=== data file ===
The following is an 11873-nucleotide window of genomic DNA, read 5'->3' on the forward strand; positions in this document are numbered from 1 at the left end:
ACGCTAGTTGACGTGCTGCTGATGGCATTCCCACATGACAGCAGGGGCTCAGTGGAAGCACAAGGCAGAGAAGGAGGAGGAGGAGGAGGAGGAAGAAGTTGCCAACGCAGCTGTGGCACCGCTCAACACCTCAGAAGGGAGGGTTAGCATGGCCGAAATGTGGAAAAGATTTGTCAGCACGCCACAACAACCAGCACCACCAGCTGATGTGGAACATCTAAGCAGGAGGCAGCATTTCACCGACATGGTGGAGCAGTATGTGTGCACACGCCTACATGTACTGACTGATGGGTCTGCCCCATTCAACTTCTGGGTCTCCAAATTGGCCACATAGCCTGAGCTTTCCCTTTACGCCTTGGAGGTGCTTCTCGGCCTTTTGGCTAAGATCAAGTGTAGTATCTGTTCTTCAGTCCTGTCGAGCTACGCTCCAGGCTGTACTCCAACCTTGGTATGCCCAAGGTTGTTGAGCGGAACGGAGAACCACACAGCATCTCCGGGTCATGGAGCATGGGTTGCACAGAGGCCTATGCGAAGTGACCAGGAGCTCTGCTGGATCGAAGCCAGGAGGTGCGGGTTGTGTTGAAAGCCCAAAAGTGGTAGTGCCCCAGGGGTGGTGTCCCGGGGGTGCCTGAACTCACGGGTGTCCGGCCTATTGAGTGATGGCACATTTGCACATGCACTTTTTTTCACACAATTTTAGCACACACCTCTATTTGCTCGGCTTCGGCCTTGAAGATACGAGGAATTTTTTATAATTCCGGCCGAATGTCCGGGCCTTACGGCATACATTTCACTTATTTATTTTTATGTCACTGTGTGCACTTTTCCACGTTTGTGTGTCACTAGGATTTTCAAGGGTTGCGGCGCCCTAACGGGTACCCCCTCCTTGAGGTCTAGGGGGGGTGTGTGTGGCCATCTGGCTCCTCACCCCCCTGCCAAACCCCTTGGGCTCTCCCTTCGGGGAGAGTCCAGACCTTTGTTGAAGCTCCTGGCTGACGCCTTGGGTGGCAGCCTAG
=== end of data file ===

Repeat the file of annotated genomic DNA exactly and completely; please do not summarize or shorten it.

The following is an 11873-nucleotide window of genomic DNA, read 5'->3' on the forward strand; positions in this document are numbered from 1 at the left end:
ACGCTAGTTGACGTGCTGCTGATGGCATTCCCACATGACAGCAGGGGCTCAGTGGAAGCACAAGGCAGAGAAGGAGGAGGAGGAGGAGGAGGAAGAAGTTGCCAACGCAGCTGTGGCACCGCTCAACACCTCAGAAGGGAGGGTTAGCATGGCCGAAATGTGGAAAAGATTTGTCAGCACGCCACAACAACCAGCACCACCAGCTGATGTGGAACATCTAAGCAGGAGGCAGCATTTCACCGACATGGTGGAGCAGTATGTGTGCACACGCCTACATGTACTGACTGATGGGTCTGCCCCATTCAACTTCTGGGTCTCCAAATTGGCCACATAGCCTGAGCTTTCCCTTTACGCCTTGGAGGTGCTTCTCGGCCTTTTGGCTAAGATCAAGTGTAGTATCTGTTCTTCAGTCCTGTCGAGCTACGCTCCAGGCTGTACTCCAACCTTGGTATGCCCAAGGTTGTTGAGCGGAACGGAGAACCACACAGCATCTCCGGGTCATGGAGCATGGGTTGCACAGAGGCCTATGCGAAGTGACCAGGAGCTCTGCTGGATCGAAGCCAGGAGGTGCGGGTTGTGTTGAAAGCCCAAAAGTGGTAGTGCCCCAGGGGTGGTGTCCCGGGGGTGCCTGAACTCACGGGTGTCCGGCCTATTGAGTGATGGCACATTTGCACATGCACTTTTTTTCACACAATTTTAGCACACACCTCTATTTGCTCGGCTTCGGCCTTGAAGATACGAGGAATTTTTTATAATTCCGGCCGAATGTCCGGGCCTTACGGCATACATTTCACTTATTTATTTTTATGTCACTGTGTGCACTTTTCCACGTTTGTGTGTCACTAGGATTTTCAAGGGTTGCGGCGCCCTAACGGGTACCCCCTCCTTGAGGTCTAGGGGGGGTGTGTGTGGCCATCTGGCTCCTCACCCCCCTGCCAAACCCCTTGGGCTCTCCCTTCGGGGAGAGTCCAGACCTTTGTTGAAGCTCCTGGCTGACGCCTTGGGTGGCAGCCTAG